Rachmaninoff completed the final two movements of his Second Piano Concerto in the autumn of 1900 and performed them at a Moscow charity concert on October 14. Rachmaninoff added the opening movement in the spring of the following year and appeared as soloist in the October 14, 1901 premiere of the entire Second Concerto. The composer readily acknowledged Dr. Dahl’s role in the creation of one of the most popular works of the 20th century, and dedicated the Concerto to him.
The Concerto is in three movements. The first (Moderato) opens with a series of tolling chords by the soloist, leading to the surging first principal melody, marked con passione. The Concerto’s slow-tempo movement (Adagio sostenuto) is a fantasia on a lovely theme, related to a melody in the Concerto’s opening Moderato. The finale (Allegro scherzando) is based upon two themes, the second, one of Rachmaninoff’s most beloved creations. That theme makes a glorious return in the Concerto’s closing measures.
Tahiti Trot (Tea for Two) (1928)
Dmitri Shostakovich was born in St. Petersburg, Russia, on September 25, 1906, and died in Moscow, Russia, on August 9, 1975.
The first performance of Tahiti Trot took place in Leningrad, Russia, in the Large Hall of the Leningrad Conservatory on November 25, 1928, with Nikolai Malko conducting the Soviet Philharmonic Orchestra.
Approximate performance time is four minutes.
While on a tour of the Ukraine, Shostakovich heard a recording of Vincent Youman’s song “Tea for Two” (known in Soviet Russia as Tahiti Trot), from the musical comedy No, No, Nanette. Conductor Nikolai Malko challenged Shostakovich to orchestrate the song in the span of just one hour. Shostakovich returned in forty-five minutes with the completed orchestration. Later, Shostakovich included the delightful, jazzy work in his ballet, The Age of Gold (1930).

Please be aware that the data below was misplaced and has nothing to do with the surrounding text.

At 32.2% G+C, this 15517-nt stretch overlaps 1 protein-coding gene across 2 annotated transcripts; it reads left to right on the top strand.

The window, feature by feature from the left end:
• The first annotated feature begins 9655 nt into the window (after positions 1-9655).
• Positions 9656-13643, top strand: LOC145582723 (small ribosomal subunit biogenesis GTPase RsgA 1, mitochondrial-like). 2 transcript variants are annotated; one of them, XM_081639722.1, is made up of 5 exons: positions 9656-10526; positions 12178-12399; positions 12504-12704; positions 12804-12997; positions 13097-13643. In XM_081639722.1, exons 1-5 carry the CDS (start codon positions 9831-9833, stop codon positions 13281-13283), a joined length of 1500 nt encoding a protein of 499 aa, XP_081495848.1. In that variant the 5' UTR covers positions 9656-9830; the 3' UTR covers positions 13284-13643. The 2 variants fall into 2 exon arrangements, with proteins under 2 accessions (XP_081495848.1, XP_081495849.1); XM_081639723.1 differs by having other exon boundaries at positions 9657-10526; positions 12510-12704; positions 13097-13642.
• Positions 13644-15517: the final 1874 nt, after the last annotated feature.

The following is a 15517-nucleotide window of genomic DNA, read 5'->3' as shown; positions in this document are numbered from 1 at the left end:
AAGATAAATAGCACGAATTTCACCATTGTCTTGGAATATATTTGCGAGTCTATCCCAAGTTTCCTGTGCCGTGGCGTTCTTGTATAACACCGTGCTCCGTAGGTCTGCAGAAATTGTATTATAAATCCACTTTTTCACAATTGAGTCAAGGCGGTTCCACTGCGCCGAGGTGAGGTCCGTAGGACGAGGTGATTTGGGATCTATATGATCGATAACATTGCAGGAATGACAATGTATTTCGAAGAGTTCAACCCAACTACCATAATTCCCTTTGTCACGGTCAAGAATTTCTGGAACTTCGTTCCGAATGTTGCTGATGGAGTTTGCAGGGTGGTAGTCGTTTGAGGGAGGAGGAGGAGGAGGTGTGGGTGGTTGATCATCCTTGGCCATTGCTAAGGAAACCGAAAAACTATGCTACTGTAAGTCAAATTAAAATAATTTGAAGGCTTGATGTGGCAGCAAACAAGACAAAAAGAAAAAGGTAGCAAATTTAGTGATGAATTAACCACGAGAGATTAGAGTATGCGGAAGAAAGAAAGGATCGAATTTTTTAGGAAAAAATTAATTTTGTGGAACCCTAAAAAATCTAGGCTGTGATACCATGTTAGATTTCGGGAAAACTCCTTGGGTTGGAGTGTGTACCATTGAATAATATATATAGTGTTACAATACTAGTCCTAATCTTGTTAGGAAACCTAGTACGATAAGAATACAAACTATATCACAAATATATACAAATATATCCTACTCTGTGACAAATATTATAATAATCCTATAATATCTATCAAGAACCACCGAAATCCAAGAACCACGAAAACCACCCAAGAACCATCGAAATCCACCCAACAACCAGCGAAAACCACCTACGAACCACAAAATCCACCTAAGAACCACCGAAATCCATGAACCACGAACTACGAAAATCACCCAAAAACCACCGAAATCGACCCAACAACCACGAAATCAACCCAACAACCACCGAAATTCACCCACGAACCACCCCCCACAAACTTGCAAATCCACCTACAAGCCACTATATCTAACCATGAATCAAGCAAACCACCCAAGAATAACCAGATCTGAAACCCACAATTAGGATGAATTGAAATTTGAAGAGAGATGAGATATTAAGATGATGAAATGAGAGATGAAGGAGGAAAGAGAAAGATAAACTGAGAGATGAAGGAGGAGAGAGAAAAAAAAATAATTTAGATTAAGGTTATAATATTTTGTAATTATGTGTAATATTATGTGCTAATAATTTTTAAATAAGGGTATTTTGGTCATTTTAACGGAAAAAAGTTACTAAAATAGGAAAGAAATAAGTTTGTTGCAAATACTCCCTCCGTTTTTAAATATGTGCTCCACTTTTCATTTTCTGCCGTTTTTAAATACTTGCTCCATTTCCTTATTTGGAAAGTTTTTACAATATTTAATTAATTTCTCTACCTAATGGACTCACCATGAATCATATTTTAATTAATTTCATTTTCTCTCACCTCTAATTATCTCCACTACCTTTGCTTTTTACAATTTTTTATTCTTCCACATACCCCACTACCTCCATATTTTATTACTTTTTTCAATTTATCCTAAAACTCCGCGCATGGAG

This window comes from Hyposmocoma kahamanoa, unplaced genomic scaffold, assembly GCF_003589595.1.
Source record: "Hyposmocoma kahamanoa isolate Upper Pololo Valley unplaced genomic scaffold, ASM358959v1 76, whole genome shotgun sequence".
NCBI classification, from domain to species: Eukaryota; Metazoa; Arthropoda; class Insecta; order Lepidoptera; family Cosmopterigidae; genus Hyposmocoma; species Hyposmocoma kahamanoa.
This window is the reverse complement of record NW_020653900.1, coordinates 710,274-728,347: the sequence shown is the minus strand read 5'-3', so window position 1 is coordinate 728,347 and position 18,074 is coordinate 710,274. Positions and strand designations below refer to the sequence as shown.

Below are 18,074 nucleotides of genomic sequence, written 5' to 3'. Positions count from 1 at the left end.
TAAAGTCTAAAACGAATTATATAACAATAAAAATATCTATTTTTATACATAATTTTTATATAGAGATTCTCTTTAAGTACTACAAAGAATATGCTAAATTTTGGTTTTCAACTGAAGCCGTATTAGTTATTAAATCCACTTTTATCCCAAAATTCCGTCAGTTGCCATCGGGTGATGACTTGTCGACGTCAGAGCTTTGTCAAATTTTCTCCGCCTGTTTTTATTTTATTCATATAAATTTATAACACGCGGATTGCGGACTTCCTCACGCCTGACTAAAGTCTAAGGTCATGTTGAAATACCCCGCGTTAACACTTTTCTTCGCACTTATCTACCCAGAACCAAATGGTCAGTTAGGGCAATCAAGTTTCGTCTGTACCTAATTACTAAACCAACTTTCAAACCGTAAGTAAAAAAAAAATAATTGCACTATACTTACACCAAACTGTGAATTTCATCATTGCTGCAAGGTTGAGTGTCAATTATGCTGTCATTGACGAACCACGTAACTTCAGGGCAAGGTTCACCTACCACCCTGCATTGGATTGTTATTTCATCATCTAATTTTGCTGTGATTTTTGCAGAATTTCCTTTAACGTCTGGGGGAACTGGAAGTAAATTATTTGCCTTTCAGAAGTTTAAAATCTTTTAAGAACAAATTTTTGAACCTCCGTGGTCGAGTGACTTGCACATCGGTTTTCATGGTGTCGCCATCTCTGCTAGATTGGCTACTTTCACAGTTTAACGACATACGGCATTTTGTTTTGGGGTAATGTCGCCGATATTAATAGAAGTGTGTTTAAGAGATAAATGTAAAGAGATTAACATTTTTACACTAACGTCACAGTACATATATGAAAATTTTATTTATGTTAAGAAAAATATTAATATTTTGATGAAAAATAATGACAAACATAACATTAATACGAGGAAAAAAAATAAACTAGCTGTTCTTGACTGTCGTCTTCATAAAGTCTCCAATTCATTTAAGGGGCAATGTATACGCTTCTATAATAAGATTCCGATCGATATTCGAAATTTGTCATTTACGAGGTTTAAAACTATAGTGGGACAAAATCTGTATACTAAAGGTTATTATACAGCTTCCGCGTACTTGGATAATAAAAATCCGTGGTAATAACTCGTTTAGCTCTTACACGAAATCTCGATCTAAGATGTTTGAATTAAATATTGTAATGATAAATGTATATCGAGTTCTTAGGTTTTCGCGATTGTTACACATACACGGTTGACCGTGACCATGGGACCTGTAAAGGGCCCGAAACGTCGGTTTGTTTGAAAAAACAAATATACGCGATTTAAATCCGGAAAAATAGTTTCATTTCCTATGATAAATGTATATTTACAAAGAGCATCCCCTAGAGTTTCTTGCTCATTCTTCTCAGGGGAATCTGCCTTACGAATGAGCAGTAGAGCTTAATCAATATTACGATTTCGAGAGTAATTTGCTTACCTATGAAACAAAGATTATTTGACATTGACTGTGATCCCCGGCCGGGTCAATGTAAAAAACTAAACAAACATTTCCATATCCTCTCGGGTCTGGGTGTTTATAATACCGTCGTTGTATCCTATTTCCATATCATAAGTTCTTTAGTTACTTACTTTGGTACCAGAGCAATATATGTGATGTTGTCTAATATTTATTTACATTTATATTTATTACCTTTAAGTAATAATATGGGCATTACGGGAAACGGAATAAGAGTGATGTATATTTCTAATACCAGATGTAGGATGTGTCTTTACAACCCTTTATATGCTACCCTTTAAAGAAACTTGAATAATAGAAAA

Francesca da Rimini, Fantasy after Dante, Opus 32 (1876)
Peter Ilyich Tchaikovsky was born in Kamsko-Votkinsk, Russia, on May 7, 1840, and died in St. Petersburg, Russia, on November 6, 1893.
The first performance of Francesca da Rimini took place at the Russian Musical Society in Moscow on March 9, 1877, with Nikolay Rubinstein conducting.
Approximate performance time is twenty-two minutes.
On August 7, 1876, while on a train ride to Paris, Tchaikovsky read the fifth canto of Dante’s Inferno, and its narration of the tragic story of Francesca da Rimini. Tchaikovsky immediately “was inflamed with a wish to write a symphonic poem on Francesca.” On October 7 after his return to Russia, Tchaikovsky began work on Francesca da Rimini, completing the score November 17. For inspiration, Tchaikovsky turned not only to Dante’s immortal poetry, but to Gustave Doré’s magnificent illustration portraying Francesca and her lover Paolo facing an eternal tempest. In an October 26 letter, Tchaikovsky informed Modest:
I have written it with love and the love (the central andante cantabile non troppo) seems to have come out respectably. As far as the whirlwinds are concerned, it would have been possible to make something corresponding more with Doré’s illustration, but it didn't come out as I wanted. On the other hand, a reliable judgment on this piece is inconceivable while it remains unscored and unperformed.
The March 9, 1877, premiere of Tchaikovsky’s Francesca da Rimini took place under the direction of Nikolay Rubinstein at the Russian Musical Society in Moscow. The work proved to be a great success, earning the praise of critics and fellow composers. Francesca da Rimini’s melodic inspiration, colorful orchestration, and surging passion are all characteristic of Tchaikovsky’s finest creations.
A slow-tempo introduction depicts the descent of Dante and the shade of Virgil into the second circle of hell, described by Tchaikovsky as “filled with groans, wails, and cries of despair.” Dante discovers the shades of Francesca and Paolo “spinning in each other’s embrace.” Francesca narrates her tragic story. Although Francesca loved Paolo, she was forced to marry the cruel Rimini. Still, Francesca’s love for Paolo burned brightly. While the two read the story of Lancelot, Paolo passionately kissed Francesca. At that very moment, Paolo entered the room and mortally stabbed both Francesca and Paolo. Her narration concluded, “Francesca was again borne away in the embrace of her Paolo by the furiously and wildly raging whirlwind.”